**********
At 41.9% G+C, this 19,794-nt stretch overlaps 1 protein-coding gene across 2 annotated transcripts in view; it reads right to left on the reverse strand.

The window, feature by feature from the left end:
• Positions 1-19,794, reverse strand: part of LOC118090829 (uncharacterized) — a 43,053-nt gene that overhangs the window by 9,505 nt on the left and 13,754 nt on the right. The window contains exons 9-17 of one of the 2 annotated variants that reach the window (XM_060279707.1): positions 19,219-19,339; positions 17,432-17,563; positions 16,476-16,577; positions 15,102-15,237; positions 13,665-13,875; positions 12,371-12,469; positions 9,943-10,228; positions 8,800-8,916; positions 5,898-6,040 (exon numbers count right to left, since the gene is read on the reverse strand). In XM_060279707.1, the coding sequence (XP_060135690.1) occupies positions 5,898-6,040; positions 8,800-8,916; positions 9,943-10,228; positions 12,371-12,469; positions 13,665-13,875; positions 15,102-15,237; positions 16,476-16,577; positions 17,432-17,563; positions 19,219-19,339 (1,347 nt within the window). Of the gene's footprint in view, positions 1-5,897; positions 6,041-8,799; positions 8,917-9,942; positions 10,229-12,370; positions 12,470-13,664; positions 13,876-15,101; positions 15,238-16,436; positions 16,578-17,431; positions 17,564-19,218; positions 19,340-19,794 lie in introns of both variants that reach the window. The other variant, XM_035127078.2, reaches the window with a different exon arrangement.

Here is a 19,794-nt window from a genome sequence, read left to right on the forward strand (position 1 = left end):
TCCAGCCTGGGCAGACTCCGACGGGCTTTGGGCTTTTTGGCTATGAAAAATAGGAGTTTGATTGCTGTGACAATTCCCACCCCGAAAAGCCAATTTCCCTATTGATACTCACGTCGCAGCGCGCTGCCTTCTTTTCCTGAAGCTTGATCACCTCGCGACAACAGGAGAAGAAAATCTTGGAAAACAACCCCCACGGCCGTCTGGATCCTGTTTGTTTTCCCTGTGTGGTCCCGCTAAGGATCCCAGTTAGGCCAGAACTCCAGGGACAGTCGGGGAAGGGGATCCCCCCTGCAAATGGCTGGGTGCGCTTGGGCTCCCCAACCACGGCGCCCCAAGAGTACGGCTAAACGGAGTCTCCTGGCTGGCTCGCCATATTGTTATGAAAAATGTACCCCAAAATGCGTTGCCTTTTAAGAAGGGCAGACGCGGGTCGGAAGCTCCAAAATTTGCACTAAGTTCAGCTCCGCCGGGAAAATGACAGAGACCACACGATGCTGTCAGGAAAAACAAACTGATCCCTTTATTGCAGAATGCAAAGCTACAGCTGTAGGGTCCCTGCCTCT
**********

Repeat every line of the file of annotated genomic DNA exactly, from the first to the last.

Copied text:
At 41.9% G+C, this 19,794-nt stretch overlaps 1 protein-coding gene across 2 annotated transcripts in view; it reads right to left on the reverse strand.

The window, feature by feature from the left end:
• Positions 1-19,794, reverse strand: part of LOC118090829 (uncharacterized) — a 43,053-nt gene that overhangs the window by 9,505 nt on the left and 13,754 nt on the right. The window contains exons 9-17 of one of the 2 annotated variants that reach the window (XM_060279707.1): positions 19,219-19,339; positions 17,432-17,563; positions 16,476-16,577; positions 15,102-15,237; positions 13,665-13,875; positions 12,371-12,469; positions 9,943-10,228; positions 8,800-8,916; positions 5,898-6,040 (exon numbers count right to left, since the gene is read on the reverse strand). In XM_060279707.1, the coding sequence (XP_060135690.1) occupies positions 5,898-6,040; positions 8,800-8,916; positions 9,943-10,228; positions 12,371-12,469; positions 13,665-13,875; positions 15,102-15,237; positions 16,476-16,577; positions 17,432-17,563; positions 19,219-19,339 (1,347 nt within the window). Of the gene's footprint in view, positions 1-5,897; positions 6,041-8,799; positions 8,917-9,942; positions 10,229-12,370; positions 12,470-13,664; positions 13,876-15,101; positions 15,238-16,436; positions 16,578-17,431; positions 17,564-19,218; positions 19,340-19,794 lie in introns of both variants that reach the window. The other variant, XM_035127078.2, reaches the window with a different exon arrangement.

Here is a 19,794-nt window from a genome sequence, read left to right on the forward strand (position 1 = left end):
TCCAGCCTGGGCAGACTCCGACGGGCTTTGGGCTTTTTGGCTATGAAAAATAGGAGTTTGATTGCTGTGACAATTCCCACCCCGAAAAGCCAATTTCCCTATTGATACTCACGTCGCAGCGCGCTGCCTTCTTTTCCTGAAGCTTGATCACCTCGCGACAACAGGAGAAGAAAATCTTGGAAAACAACCCCCACGGCCGTCTGGATCCTGTTTGTTTTCCCTGTGTGGTCCCGCTAAGGATCCCAGTTAGGCCAGAACTCCAGGGACAGTCGGGGAAGGGGATCCCCCCTGCAAATGGCTGGGTGCGCTTGGGCTCCCCAACCACGGCGCCCCAAGAGTACGGCTAAACGGAGTCTCCTGGCTGGCTCGCCATATTGTTATGAAAAATGTACCCCAAAATGCGTTGCCTTTTAAGAAGGGCAGACGCGGGTCGGAAGCTCCAAAATTTGCACTAAGTTCAGCTCCGCCGGGAAAATGACAGAGACCACACGATGCTGTCAGGAAAAACAAACTGATCCCTTTATTGCAGAATGCAAAGCTACAGCTGTAGGGTCCCTGCCTCT